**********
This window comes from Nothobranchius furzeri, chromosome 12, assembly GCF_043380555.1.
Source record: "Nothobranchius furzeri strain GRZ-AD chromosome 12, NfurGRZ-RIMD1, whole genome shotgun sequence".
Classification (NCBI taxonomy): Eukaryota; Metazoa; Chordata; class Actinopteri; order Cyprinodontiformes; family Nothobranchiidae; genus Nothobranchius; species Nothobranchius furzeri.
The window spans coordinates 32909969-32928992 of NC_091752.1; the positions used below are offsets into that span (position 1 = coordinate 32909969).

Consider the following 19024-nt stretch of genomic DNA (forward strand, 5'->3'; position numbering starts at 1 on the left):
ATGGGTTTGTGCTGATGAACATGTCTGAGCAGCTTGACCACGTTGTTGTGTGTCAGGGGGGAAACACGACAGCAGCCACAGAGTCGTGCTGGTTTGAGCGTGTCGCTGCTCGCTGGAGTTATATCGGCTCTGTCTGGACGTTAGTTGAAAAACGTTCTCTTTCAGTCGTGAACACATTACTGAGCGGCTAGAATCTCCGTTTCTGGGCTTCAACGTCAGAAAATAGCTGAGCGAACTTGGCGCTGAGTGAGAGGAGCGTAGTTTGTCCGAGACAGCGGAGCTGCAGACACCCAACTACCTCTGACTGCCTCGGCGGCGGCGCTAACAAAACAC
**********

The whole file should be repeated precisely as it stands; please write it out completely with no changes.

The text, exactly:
This window comes from Nothobranchius furzeri, chromosome 12, assembly GCF_043380555.1.
Source record: "Nothobranchius furzeri strain GRZ-AD chromosome 12, NfurGRZ-RIMD1, whole genome shotgun sequence".
Classification (NCBI taxonomy): Eukaryota; Metazoa; Chordata; class Actinopteri; order Cyprinodontiformes; family Nothobranchiidae; genus Nothobranchius; species Nothobranchius furzeri.
The window spans coordinates 32909969-32928992 of NC_091752.1; the positions used below are offsets into that span (position 1 = coordinate 32909969).

Consider the following 19024-nt stretch of genomic DNA (forward strand, 5'->3'; position numbering starts at 1 on the left):
ATGGGTTTGTGCTGATGAACATGTCTGAGCAGCTTGACCACGTTGTTGTGTGTCAGGGGGGAAACACGACAGCAGCCACAGAGTCGTGCTGGTTTGAGCGTGTCGCTGCTCGCTGGAGTTATATCGGCTCTGTCTGGACGTTAGTTGAAAAACGTTCTCTTTCAGTCGTGAACACATTACTGAGCGGCTAGAATCTCCGTTTCTGGGCTTCAACGTCAGAAAATAGCTGAGCGAACTTGGCGCTGAGTGAGAGGAGCGTAGTTTGTCCGAGACAGCGGAGCTGCAGACACCCAACTACCTCTGACTGCCTCGGCGGCGGCGCTAACAAAACAC